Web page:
We save the “best for last.” We “treat” ourselves with the satisfying pleasure of tantalizing sweets at the end of the meal. That finishing touch.
How does our propensity for dessert relate to knowing what’s right for our lives or career?
Dessert just feels so good as a taste sensation. Career and life satisfaction feels so good too, and we expect it to be the reward of hard work or a good decision. We experience it as a result. What if, instead, we interpret that sensation as a guide? What feels good is a sign to keep going in that direction.
When clients pay handsome dollars to gain clarity by working with me, they want to go right into their analytical thinking, measuring if I can possibly be smart enough to know what they are built to do with their lives. How do I know? What will I do with them that will make them know too?
Oof. It’s exhausting.
There is little that is analytical about my process. It’s a process to get you to FEEL again. No deep breathing exercises, no meditation assignments nor long journaling assignments. Nothing wrong with those methods, but I support my clients to feel their way out of the lack of clarity through a set of questions. Then, I measure the level of BS in the answers based on how it feels to me and to them. Sound crazy? Maybe, but it works.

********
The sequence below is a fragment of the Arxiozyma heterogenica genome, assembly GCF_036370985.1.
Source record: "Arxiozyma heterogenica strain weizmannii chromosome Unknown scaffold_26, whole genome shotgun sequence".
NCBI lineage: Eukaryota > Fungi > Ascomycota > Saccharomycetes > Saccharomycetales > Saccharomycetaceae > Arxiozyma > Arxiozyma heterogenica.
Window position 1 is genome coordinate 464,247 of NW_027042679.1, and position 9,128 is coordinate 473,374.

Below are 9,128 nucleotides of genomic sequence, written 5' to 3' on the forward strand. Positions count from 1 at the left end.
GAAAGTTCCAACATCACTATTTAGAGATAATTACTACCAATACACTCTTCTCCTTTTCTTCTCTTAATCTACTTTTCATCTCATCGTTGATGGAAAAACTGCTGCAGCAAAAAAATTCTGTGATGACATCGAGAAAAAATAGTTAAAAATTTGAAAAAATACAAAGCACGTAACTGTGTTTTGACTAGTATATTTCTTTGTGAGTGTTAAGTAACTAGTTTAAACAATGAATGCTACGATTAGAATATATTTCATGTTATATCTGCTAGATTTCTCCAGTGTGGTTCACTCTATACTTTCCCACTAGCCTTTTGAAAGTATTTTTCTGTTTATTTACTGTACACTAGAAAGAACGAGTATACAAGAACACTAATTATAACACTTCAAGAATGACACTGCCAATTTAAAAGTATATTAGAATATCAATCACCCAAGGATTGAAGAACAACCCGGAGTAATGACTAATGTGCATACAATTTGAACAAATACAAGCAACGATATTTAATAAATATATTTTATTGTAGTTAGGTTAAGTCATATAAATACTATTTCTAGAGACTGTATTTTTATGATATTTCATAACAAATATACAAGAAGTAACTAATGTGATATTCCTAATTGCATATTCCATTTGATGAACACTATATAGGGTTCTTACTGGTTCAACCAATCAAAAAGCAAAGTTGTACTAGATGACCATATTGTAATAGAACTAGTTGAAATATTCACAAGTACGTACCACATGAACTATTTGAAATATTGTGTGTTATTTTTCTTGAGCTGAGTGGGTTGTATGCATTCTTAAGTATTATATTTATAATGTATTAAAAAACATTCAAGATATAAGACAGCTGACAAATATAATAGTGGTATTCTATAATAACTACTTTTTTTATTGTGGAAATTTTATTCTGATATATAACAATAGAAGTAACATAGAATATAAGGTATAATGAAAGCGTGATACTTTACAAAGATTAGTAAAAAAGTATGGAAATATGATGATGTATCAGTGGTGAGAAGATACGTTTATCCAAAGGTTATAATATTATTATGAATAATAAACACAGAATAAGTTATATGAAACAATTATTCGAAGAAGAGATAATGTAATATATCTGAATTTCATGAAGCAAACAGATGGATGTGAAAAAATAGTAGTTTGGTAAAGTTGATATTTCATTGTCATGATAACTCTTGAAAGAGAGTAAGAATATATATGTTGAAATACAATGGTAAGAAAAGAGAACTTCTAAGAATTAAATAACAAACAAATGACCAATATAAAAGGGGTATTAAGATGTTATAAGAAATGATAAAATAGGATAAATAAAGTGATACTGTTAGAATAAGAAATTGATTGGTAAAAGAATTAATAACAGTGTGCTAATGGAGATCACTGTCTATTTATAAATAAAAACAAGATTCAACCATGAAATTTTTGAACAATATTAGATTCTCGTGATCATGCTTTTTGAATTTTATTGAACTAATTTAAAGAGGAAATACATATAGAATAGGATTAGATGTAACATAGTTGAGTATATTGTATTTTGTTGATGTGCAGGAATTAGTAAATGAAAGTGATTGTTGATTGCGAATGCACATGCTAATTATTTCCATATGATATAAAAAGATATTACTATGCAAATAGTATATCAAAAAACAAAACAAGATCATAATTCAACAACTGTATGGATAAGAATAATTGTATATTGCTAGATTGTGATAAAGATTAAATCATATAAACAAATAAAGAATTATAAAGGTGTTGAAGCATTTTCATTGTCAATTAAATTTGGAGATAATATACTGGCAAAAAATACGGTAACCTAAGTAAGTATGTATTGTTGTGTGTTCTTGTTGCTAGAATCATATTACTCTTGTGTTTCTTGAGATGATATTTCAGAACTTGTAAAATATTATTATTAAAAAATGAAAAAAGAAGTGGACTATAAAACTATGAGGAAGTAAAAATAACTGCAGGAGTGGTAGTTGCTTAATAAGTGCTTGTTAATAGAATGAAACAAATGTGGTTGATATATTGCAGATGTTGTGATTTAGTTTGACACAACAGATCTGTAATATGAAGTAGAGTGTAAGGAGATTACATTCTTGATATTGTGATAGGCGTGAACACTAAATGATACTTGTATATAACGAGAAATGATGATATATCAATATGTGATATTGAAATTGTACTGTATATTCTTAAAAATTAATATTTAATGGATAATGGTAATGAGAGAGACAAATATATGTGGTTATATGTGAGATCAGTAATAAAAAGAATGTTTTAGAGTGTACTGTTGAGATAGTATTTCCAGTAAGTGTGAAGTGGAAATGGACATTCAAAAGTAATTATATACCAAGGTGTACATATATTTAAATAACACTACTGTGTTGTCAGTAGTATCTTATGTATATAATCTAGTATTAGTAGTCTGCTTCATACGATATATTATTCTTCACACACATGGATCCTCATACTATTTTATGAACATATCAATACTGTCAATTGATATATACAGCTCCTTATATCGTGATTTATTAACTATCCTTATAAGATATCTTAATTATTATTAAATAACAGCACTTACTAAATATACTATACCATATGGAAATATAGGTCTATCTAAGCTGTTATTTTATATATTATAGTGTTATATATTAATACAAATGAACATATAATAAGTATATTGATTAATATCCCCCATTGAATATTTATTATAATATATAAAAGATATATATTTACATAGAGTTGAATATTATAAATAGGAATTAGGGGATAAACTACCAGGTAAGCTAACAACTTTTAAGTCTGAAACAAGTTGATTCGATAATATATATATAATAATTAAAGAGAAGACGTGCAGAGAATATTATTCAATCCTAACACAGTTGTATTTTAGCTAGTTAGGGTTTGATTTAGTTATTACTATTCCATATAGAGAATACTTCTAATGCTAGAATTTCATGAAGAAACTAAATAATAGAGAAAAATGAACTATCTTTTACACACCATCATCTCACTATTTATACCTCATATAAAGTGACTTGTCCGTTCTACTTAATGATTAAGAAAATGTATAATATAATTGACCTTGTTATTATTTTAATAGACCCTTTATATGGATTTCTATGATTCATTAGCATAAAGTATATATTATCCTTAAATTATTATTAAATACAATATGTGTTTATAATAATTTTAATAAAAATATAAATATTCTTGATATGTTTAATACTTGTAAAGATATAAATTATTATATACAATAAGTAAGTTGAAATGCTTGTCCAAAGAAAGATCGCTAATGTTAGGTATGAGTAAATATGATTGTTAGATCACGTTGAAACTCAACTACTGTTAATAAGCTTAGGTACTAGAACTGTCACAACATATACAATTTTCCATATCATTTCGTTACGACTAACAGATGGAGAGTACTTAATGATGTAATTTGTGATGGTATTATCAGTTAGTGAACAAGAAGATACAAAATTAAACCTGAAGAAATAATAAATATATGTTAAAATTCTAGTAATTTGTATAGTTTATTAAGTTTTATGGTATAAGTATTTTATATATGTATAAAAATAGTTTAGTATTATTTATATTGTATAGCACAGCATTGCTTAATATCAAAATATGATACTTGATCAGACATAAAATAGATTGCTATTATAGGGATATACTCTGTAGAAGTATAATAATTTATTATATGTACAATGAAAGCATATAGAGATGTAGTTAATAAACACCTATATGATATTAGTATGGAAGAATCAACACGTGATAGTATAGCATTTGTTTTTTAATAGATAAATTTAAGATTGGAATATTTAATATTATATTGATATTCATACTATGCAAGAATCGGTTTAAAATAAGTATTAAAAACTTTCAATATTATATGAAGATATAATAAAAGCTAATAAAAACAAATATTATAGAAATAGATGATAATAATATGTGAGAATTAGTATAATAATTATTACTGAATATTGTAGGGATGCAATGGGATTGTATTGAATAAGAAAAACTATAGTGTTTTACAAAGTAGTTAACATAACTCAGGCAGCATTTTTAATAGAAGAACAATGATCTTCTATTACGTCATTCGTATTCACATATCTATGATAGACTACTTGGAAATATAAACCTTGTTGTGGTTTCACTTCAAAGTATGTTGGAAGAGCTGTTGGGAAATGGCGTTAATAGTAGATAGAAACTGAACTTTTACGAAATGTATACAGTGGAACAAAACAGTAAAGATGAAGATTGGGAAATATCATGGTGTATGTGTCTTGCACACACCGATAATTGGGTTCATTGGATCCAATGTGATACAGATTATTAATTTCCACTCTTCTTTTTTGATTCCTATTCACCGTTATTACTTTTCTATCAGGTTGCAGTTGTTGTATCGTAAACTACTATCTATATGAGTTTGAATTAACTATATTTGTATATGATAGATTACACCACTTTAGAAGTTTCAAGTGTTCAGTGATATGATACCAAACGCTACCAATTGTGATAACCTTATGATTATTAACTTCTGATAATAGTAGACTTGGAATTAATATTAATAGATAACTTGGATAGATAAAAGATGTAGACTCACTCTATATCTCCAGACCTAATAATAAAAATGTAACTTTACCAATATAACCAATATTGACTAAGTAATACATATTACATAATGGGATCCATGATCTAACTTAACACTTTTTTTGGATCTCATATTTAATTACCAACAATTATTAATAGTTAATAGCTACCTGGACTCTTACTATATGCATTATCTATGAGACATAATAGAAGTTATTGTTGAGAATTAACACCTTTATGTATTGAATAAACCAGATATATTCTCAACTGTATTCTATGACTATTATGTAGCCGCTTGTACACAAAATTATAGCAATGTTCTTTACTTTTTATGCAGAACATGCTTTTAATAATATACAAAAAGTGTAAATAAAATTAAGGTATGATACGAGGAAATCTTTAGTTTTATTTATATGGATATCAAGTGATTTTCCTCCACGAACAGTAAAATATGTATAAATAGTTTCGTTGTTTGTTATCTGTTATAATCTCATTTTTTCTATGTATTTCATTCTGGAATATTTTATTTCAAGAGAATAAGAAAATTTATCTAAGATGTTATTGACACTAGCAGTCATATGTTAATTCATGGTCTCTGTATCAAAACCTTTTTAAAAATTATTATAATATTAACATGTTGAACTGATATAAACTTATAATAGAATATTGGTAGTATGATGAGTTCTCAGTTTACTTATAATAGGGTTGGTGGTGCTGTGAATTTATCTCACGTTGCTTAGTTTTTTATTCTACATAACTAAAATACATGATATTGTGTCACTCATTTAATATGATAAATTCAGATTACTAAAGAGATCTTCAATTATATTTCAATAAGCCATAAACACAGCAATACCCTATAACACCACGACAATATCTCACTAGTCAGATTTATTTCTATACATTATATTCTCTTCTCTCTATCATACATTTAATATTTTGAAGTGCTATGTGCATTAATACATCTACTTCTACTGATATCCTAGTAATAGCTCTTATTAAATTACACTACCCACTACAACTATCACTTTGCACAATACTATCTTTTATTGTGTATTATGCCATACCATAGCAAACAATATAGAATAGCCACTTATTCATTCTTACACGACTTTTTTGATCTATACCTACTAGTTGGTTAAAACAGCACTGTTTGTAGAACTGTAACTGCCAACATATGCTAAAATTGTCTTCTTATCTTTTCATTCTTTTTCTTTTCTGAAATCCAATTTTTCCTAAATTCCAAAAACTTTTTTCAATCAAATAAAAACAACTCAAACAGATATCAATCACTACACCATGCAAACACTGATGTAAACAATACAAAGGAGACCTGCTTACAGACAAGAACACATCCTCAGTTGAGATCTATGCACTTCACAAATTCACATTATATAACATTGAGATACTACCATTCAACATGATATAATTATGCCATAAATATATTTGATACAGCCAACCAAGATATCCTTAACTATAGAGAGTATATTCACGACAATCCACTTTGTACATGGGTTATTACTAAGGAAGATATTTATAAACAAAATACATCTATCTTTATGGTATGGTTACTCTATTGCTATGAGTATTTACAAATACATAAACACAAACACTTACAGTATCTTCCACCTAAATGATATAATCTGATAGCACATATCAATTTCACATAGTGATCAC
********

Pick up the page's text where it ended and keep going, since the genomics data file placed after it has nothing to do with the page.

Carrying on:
You can start paying attention to how things feel for you right now. Feels good? Proceed. Feels wrong? Nothing will change that and the longer you ignore it, the worse it will get.
Now for the murky territory: Fear. Fear feels bad. Fear can be a reaction to something that feels good too! It feels good to be creative (let’s just say), but fear kicks in right away that it’s not sustainable, or people will not like what you create, or you can’t make time for something not related to your current job.
In my recent work with a very unhappy career salesperson in their 40’s, he was sure he was ready for a change until he landed on what felt right as a future direction. He knew it was right, the exercises we did confirmed it, his financial situation presented no obstacles to the change, BUT he was terrified. What if he failed? What if he wanted to get his job back and couldn’t? What if, what if, what if?
Dessert was ruined by the fear of gaining weight!
Nooooooo! Enjoy the dessert. Follow the feeling. Decide by how it feels.
DISCLAIMER: NO GLUTTONY